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Vocatus Pricing & Selling Blog

Pricing and selling powered by Behavioral Economics

You’re not the cost leader in your industry – why do you still have customers?

Too few companies in B2B ask themselves that question. If they did, they would discover how a change in perspective can help their sales success.

It has happened numerous times. After a talk on Behavioral Pricing & Selling, or on our GRIPS decision typology, someone approaches us and raises the following concerns:

All of what you’ve said may apply to B2C products like cars or newspaper subscriptions, but I work in B2B, and our industry is so commodified that price is the only thing that we can talk to the customer about. Behavioral economics just doesn’t apply to our industry.”

There is a very easy litmus test for that, which we happily apply on the spot: 

–“Are you the cost leader in your industry?” 
“No”
–“So why do you have any customers then?”

Behavioral Economics not applying to commodified B2B markets would essentially mean: All customers decide rationally, they have the perfect product, market and price knowledge and make their decisions purely based on the final cost.

In such an industry, only the cost leader would be able to survive. Nevertheless, there is competition in B2B commodity markets, as we all know. That’s because companies already exploit some elements of Behavioral Pricing and Selling without even recognizing.

 Just consider a few examples of customer behaviour that determines many buying outcomes in B2B:

  • Fairness: No buyer will squeeze every last cent out of the sales rep on the other side. After all, he has to be able to look him in the eyes at a later point in time.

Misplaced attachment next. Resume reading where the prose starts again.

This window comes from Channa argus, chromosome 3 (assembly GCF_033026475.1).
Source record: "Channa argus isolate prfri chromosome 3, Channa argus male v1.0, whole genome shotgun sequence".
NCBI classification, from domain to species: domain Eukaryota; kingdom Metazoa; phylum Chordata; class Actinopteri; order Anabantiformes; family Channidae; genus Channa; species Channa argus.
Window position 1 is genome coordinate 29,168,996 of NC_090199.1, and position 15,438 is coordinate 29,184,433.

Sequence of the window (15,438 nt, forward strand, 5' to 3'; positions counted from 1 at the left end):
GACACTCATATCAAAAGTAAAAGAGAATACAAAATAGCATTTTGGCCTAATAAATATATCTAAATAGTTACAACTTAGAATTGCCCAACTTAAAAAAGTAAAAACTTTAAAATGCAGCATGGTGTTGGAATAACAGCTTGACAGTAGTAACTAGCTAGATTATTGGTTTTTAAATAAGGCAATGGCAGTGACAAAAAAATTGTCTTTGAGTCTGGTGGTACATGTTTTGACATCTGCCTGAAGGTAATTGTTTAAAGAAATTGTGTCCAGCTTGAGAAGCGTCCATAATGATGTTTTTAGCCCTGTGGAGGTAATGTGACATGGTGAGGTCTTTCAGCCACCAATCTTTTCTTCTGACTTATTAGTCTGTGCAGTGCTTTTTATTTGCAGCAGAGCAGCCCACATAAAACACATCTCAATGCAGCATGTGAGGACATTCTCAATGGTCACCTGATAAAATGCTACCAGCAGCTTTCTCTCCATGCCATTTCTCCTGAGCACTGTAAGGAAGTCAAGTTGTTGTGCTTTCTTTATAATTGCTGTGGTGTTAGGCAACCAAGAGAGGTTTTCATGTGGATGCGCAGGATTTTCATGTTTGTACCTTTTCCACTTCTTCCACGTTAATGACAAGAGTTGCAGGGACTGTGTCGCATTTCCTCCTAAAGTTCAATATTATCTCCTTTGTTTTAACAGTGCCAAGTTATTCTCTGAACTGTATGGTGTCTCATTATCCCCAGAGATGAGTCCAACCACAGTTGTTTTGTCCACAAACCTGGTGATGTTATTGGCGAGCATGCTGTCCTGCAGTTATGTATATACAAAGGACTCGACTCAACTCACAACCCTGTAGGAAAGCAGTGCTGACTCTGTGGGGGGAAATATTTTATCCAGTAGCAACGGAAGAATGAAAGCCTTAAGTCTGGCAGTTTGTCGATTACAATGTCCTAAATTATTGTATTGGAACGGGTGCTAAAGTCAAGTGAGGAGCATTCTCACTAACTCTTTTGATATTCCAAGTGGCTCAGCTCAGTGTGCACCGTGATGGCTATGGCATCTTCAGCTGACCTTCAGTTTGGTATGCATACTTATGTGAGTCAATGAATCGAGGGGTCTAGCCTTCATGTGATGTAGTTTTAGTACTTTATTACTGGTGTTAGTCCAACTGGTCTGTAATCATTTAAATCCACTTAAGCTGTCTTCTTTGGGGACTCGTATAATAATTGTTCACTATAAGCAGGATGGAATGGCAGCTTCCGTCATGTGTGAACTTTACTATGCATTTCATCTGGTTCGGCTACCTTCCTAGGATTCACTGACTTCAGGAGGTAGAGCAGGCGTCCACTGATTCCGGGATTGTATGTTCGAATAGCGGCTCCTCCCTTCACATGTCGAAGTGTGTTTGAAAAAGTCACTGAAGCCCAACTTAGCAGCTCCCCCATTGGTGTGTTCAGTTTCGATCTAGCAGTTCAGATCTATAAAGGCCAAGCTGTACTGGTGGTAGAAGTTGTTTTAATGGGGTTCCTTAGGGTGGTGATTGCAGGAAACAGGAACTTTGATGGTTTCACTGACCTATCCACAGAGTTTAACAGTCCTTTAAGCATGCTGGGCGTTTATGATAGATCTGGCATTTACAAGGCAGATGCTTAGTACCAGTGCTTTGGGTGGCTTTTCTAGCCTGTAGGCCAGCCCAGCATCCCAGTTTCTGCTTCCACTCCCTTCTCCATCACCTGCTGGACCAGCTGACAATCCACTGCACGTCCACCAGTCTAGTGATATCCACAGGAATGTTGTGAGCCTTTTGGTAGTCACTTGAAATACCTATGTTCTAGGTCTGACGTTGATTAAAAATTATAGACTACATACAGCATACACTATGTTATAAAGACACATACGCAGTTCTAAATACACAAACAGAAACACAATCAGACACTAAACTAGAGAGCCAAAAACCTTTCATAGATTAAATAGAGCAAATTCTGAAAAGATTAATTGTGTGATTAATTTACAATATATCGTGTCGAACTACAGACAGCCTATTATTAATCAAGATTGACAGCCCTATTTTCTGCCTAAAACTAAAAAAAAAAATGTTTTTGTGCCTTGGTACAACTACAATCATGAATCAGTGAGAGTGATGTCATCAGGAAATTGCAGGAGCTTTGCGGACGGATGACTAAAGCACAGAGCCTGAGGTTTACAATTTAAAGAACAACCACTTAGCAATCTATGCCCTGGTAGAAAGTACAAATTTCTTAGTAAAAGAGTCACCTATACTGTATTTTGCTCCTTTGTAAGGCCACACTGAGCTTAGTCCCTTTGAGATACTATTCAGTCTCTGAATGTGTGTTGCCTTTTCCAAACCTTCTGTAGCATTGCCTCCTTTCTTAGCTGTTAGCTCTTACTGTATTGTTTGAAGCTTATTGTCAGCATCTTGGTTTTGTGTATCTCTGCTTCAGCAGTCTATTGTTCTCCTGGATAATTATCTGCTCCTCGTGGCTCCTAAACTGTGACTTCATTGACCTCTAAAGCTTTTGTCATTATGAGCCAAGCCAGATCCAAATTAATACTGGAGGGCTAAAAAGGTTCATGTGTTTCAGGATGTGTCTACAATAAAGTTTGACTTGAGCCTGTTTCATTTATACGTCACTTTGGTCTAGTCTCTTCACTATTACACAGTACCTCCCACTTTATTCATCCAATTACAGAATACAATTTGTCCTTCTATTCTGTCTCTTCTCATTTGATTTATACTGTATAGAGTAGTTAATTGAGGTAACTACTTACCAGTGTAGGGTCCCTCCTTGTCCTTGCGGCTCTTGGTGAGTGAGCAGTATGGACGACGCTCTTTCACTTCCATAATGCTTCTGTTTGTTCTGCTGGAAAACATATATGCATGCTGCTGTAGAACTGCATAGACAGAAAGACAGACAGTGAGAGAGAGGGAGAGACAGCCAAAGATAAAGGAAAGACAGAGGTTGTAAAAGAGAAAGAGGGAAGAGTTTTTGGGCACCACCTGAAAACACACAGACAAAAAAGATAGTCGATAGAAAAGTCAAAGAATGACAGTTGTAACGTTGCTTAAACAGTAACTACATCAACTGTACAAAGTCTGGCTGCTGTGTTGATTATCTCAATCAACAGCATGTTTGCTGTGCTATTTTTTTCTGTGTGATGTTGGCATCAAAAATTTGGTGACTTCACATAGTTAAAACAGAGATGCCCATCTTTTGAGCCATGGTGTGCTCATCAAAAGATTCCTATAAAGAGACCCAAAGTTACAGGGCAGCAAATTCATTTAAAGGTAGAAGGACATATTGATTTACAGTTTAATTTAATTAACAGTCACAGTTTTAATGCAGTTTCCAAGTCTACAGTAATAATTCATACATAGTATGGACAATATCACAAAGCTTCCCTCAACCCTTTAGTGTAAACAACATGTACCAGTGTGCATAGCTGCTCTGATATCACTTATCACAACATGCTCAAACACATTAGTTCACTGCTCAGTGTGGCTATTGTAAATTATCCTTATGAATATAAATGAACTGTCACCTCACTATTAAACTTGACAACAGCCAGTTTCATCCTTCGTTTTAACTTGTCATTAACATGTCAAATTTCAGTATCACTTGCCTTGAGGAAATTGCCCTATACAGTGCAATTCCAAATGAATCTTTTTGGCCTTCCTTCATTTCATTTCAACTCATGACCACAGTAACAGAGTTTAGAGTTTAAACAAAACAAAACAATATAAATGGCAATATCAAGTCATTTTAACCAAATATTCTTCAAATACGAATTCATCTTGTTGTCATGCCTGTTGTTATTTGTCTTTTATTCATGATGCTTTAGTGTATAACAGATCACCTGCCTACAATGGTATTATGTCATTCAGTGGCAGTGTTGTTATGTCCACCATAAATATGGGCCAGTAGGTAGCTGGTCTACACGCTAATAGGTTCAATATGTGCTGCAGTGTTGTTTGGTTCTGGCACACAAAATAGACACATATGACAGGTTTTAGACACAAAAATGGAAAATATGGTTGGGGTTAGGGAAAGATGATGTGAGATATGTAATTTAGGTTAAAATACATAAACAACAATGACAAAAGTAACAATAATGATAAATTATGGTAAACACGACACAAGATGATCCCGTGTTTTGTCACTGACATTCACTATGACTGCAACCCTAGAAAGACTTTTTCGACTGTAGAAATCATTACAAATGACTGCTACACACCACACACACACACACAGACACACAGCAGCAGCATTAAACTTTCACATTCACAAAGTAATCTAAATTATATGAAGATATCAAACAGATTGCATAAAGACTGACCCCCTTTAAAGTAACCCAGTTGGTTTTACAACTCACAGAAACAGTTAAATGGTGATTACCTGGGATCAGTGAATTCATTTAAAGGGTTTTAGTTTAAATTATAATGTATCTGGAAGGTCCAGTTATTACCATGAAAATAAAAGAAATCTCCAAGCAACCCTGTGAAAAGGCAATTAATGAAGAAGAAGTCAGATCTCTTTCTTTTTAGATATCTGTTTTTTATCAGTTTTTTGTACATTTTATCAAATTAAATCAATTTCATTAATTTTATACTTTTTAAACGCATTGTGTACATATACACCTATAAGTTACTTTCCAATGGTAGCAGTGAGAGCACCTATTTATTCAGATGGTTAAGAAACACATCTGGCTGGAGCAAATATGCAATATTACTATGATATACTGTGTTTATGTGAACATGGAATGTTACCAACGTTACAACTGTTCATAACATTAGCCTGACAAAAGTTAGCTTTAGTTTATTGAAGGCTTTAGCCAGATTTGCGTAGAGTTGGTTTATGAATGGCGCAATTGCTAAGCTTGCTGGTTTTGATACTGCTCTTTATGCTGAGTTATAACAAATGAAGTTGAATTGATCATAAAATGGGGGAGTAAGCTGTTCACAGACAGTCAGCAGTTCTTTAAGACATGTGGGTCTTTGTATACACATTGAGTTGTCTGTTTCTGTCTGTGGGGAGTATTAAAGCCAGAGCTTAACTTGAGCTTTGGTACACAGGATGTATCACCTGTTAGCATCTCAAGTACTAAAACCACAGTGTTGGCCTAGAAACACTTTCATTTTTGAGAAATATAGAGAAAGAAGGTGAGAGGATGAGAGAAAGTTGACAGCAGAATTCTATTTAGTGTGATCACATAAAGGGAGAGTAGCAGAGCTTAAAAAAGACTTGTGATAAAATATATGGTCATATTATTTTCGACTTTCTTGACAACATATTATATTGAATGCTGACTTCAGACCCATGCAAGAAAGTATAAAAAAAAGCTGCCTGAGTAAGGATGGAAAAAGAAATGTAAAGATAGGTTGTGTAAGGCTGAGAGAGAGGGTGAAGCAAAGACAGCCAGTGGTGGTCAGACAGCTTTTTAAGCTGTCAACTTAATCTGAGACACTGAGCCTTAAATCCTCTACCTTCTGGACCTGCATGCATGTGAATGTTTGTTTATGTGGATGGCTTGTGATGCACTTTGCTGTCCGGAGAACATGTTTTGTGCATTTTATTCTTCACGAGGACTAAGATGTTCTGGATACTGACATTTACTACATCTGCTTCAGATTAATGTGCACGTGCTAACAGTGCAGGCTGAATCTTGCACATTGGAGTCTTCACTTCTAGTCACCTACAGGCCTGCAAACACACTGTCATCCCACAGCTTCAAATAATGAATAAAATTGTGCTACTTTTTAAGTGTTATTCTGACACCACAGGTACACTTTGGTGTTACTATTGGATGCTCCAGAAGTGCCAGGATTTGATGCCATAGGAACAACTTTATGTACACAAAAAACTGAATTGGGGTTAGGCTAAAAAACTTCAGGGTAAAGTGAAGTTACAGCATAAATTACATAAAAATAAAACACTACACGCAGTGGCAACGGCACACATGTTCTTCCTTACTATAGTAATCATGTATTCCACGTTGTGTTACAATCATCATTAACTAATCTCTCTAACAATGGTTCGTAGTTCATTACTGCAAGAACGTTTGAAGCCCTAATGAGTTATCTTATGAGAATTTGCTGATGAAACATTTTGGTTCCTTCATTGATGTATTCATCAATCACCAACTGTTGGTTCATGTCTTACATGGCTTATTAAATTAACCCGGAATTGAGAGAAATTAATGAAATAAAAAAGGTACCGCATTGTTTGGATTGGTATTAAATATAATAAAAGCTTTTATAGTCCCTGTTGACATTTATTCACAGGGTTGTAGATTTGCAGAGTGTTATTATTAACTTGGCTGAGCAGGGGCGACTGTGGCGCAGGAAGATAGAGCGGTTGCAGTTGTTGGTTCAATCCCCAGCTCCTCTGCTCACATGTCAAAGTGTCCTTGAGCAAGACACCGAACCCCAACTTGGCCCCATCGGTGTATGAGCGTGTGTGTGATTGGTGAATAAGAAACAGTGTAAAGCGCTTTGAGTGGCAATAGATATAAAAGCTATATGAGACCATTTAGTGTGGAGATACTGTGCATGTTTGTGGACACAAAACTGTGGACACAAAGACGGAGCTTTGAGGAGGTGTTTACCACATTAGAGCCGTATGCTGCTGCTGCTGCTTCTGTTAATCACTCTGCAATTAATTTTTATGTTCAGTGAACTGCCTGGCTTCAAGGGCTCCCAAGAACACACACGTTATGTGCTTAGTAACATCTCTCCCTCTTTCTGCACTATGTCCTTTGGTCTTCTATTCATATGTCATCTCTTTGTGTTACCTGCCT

• Loss aversion: Switching to cheaper providers creates uncertainties. These are often unknown or they may be hard to assess and quantify. Few purchasers would be willing to blindly run the risks following from switching providers.
  • Lack of knowledge: Purchasing departments aren’t aware of the entire market and may not be aware of cheaper competitors.
  • Disincentives: Buyers are incentivized based on negotiated discounts, not on finding the lowest possible price. Getting a hefty discount on a high list price is better rewarded than finding the supplier with the lowest possible final price. 

These are just a few examples of how Behavioral Economics is key to understanding and influencing B2B buying behavior. So, rather than leaving it down to chance, how Behavioral Pricing and Selling already benefit your business, discover how understanding and influencing your customers’ behaviour can open even more opportunities for greater business success.

 

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